This rifle was designed by Winchester and submitted for testing by the US Marine Corps in 1940. The Marines had not adopted a semiautomatic rifle, and ran an exhaustive competitive test between the bolt-action Springfield, the Johnson, the Garand, and this Winchester design. The Winchester was a sleek and lightweight rifle, operated by a gas piston which moved only a tenth of an inch upon firing. The piston was located only a few inches forward of the breech, allowing a short and light operating system.

Ultimately the Marine Corps chose the Garand rifle for its reliability and durability, but the Winchester would go on to be an important foundation of the company’s later M1 Carbine design.

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  1. I have a book about winchester firearms
    has a yellow cover, anyways in the book was an expermential assault rifle from 1917 period that is light years ahead
    in terms of design than any thing you have posted, it had dual magazines and was chambered in .351 winchester, in fact
    this weapon looks like it could have been designed today

  2. Wow, how does it lock the bolt? Is it a tilting design? How does it transfer force from the op rod to the bolt?

    Where can I find more info on this rifle?

  3. The gas system sort of looks like a scaled-up M1 carbine. But in other ways it looks like a semi-auto ’03 Springfield. The Marines put off adopting the M1 Garand and kept their Springfields for a while after the War Dept went for the M1. Wonder if some design elements were intended to be a semi-auto while being Springfield-like to appeal to the Marines? In particular: it looks like it uses 5 round stripper clips and the front sight and the rifle stock in front of the action all look like a Springfield rifle.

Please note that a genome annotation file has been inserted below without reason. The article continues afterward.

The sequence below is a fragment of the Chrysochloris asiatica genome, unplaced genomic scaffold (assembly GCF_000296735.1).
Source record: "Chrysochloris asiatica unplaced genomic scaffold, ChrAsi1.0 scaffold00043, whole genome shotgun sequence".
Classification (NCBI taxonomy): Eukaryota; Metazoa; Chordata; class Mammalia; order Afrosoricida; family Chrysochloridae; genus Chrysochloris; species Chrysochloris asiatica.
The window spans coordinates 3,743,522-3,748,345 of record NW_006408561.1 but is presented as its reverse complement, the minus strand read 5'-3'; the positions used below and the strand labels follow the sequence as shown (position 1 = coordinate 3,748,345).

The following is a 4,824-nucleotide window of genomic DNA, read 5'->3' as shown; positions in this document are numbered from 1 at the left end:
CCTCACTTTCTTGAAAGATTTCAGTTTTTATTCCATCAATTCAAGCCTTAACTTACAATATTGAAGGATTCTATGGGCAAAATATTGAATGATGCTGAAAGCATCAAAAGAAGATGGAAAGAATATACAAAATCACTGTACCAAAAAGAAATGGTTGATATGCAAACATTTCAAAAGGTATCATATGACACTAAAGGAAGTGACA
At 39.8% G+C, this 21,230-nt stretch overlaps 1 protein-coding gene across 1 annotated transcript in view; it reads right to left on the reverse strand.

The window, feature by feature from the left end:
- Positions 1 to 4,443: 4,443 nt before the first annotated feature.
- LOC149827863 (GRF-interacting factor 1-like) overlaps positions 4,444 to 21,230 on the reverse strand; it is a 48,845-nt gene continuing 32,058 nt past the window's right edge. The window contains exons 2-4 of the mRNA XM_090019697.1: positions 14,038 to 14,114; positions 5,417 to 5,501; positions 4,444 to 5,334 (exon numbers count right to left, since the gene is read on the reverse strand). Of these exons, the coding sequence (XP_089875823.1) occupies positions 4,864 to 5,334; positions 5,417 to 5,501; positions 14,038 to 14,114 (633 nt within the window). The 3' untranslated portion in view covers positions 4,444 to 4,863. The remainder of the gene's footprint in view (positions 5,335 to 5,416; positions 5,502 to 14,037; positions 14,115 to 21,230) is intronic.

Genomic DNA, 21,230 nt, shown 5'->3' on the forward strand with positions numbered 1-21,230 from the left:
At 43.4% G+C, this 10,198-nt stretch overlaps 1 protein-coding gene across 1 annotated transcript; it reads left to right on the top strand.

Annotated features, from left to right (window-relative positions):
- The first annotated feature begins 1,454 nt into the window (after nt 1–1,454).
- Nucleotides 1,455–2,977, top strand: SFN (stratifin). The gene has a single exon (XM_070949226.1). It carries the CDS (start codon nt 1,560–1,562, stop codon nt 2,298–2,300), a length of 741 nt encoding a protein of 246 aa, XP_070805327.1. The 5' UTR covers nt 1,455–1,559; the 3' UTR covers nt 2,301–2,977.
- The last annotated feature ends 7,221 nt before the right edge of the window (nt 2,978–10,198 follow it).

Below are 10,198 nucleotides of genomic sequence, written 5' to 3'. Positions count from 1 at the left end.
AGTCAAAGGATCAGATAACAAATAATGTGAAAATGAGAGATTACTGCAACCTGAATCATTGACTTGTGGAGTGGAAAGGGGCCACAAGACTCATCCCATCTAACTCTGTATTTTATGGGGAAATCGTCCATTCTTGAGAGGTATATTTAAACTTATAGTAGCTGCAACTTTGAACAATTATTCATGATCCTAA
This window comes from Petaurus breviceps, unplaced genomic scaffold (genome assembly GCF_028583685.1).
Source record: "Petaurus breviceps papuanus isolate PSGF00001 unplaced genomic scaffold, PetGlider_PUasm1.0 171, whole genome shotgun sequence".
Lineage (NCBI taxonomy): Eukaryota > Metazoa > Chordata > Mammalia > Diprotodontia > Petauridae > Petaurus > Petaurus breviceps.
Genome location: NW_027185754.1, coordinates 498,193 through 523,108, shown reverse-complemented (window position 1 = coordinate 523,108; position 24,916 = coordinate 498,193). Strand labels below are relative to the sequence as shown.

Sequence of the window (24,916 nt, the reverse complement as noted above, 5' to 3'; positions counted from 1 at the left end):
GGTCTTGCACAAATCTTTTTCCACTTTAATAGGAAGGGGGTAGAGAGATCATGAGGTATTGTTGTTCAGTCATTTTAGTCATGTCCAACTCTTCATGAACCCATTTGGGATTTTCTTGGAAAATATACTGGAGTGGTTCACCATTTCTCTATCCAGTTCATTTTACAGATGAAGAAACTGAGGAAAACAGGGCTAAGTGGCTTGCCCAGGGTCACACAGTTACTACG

Hatcher’s Notebook said that one of John Browning’s brothers designed a gun that Winchester had up against the Garand up until the start of the war. Was that this gun (i.e., did he develop it around Williams’s gas system), or was it another Winchester?

    • Read an article in the November issue of the American Rifleman, this rifle was originally designed by John Browning’s half-brother, who died part way through development. Browning’s gas system had problems and ‘Carbine’ Williams came in to convert it to his gas system.

      The article stated that Winchester looked at the Garand design, said it was going to be very difficult to manufacture (can’t argue with that, but they made them anyway), and with the Garand’s troubled history to that point, Winchester decided to develop a competitor to try to sell to the military. Their design was simplified, but was not as reliable. It was not a scaled up M1 Carbine, rather the M1 Carbine was a down-sized version of this rifle.

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